Hi stranger! Signing up for MypetMD is easy, free and puts the most relevant content at your fingertips.
Minerals: The Right Sources
Your slideshow will start shortly.
A Class of their Own
Selecting a dog food with the proper balance of necessary nutrients from healthy ingredients is important for your dog’s well being. As you will see while reviewing MyBowl, minerals are one essential class of nutrients that must be included in a healthy, balanced diet. Minerals are crucial for the proper development and function of your dog’s body. Specific minerals must be present in a dog food in the right amounts to provide optimal health.
Coordinating and Maintaining
Minerals work together to coordinate body functions and maintain normal activities. While not providing enough of certain minerals is a concern, oversupplementation can also cause problems. Pet food manufacturers keep a close eye on just how much of each and every mineral is used in a dog food. Minerals used must also be able to survive processing and storage and they must also be of good quality and easily absorbed by the dog.
Integrating Minerals in Pet Food
Many essential minerals are provided by common fruits, vegetables, meats and whole grains. These ingredients are used in many high quality products on the shelves today. The bulk of the minerals used in pet foods typically come in pre-combined powdered mixes. It is not reasonable to source minerals only from raw ingredients because they are less likely to survive processing. This is why you will see many chemical names on a bag of dog food.
The Importance of Macrominerals
Macrominerals include calcium, phosphorus, magnesium, sodium, chloride, potassium and sulfur. Calcium and phosphorus are very important macrominerals. A deficiency in either of these minerals can lead to bone deformities or weakness. Fractures can easily result in animals with calcium and phosphorus deficiencies. In young animals, oversupplementation of these minerals can lead to abnormal growth and development, especially in large breed dogs. Calcium and phosphorus are also essential for blood coagulation, muscle growth and nervous system function.
Magnesium, Potassium, and More
Magnesium works in harmony with calcium and phosphorus. Sodium and chloride work together to control the balance of fluid in the body. Imbalances of sodium and/or chloride can result in hair loss, fatigue, dehydration and even paralysis. Potassium is similar to sodium and chloride. Without adequate potassium the heart will not be able to beat normally. Sulfur is important in maintenance of hair, skin and nails. It also assists wound healing and detoxifies the body.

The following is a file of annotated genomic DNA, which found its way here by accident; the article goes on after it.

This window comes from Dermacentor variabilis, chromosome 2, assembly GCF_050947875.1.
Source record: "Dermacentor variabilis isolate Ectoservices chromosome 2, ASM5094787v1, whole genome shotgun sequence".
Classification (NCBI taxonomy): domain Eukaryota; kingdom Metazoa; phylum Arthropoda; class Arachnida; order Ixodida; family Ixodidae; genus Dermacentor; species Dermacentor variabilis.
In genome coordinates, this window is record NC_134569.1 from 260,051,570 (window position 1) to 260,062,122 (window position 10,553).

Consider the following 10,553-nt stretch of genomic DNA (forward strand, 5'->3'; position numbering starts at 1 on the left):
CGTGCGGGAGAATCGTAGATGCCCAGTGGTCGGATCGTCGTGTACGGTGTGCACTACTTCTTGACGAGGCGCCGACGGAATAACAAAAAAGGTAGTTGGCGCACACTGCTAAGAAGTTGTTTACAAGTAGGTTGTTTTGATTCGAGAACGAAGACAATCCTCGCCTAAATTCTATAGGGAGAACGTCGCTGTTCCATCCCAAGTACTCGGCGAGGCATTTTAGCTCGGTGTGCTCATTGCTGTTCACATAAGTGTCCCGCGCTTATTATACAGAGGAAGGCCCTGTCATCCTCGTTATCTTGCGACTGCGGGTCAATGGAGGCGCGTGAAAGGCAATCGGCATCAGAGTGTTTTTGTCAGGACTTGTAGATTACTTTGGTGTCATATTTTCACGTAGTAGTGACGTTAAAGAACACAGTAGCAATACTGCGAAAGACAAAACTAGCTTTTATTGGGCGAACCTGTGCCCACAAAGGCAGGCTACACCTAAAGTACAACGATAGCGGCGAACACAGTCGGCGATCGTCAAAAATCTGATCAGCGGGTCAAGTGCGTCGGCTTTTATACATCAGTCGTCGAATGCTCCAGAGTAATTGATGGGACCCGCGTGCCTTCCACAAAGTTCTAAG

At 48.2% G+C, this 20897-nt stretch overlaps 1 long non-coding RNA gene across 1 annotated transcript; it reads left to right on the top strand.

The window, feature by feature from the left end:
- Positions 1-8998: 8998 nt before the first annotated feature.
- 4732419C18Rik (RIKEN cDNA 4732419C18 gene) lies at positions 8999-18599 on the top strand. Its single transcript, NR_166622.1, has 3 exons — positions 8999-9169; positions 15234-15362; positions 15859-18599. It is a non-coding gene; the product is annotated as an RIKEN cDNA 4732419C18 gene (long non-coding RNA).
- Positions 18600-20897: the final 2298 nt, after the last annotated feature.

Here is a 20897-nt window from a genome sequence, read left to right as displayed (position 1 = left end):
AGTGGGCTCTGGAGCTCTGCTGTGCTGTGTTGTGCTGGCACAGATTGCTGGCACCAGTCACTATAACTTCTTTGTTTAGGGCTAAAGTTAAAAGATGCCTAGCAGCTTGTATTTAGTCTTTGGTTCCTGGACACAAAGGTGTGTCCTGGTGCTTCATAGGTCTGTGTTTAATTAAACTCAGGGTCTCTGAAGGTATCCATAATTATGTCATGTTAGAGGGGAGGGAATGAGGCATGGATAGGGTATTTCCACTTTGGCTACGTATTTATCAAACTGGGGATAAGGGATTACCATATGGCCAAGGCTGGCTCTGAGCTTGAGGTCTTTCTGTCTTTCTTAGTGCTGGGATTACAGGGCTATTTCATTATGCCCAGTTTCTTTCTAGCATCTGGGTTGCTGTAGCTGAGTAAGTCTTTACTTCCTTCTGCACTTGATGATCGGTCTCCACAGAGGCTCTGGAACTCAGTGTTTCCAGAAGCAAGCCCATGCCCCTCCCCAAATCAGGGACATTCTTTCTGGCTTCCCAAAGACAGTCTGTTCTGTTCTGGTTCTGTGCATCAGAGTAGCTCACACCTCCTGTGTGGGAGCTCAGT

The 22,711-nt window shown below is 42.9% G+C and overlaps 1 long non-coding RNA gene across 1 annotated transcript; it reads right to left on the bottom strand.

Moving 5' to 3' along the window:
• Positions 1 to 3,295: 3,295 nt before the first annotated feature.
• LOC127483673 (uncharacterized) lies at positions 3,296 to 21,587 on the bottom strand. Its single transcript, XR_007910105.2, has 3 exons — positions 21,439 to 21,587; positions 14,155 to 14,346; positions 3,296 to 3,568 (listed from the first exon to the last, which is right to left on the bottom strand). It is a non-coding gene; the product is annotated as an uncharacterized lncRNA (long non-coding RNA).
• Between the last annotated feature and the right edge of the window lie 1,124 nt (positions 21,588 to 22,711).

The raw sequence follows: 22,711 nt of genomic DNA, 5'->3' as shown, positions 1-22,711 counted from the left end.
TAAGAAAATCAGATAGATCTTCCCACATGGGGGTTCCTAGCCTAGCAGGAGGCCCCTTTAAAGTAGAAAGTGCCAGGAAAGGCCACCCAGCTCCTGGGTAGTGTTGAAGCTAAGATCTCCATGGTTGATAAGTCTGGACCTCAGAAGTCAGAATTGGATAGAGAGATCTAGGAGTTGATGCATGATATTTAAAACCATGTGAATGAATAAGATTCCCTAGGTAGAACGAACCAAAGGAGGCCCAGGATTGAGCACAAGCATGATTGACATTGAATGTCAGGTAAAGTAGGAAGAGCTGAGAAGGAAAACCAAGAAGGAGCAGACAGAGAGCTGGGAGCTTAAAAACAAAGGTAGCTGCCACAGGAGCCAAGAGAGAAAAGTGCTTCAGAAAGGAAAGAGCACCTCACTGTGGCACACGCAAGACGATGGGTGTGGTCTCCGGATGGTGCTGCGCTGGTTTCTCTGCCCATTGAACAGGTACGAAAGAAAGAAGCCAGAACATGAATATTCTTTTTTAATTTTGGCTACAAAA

The Importance of Trace Minerals
Even though they are only needed in extremely small amounts, trace minerals are essential in a healthy, balanced dog food. Common trace minerals include iron, zinc, copper, iodine, magnesium and selenium. Iron is important for oxygenation of red blood cells, energy production and immune system maintenance. Zinc supports the immune system, skin and hair coat health and aids in digestion. Other trace minerals include nickel, molybdenum, aluminum, silicon, chromium, boron, cobalt and fluorine.
Additional SlideshowsWhat's New Dog Cat
|5 Ways to Prevent Cat Food Recalls||10 Scary Diseases Your Pet May Be Exposing You To||5 Things Your Puppy Can't Live Without||5 Tips to Keep Your Pet Slim this Winter||5 Deadliest Outdoor Dangers for Pets this Winter|
|Top 10 New Year’s Resolutions for Your Pet (and You)||Top Ten Reasons to Dress Up Your Pet||3 Things You NEED To Know About Where Dog Food Ingredients Come From||Carbohydrates: Key to a Balanced Dog Food||5 Foods That Could Kill Your Dog|
|Top Five Calm Cats for Kids||5 Ways to Help Your Cat Stay Disease Free||10 Tips for Creating a Stress-Free Environment for Your Cat||How to Identify Common Problems in Senior Cats||5 Reasons Your Cat is Extremely Hungry|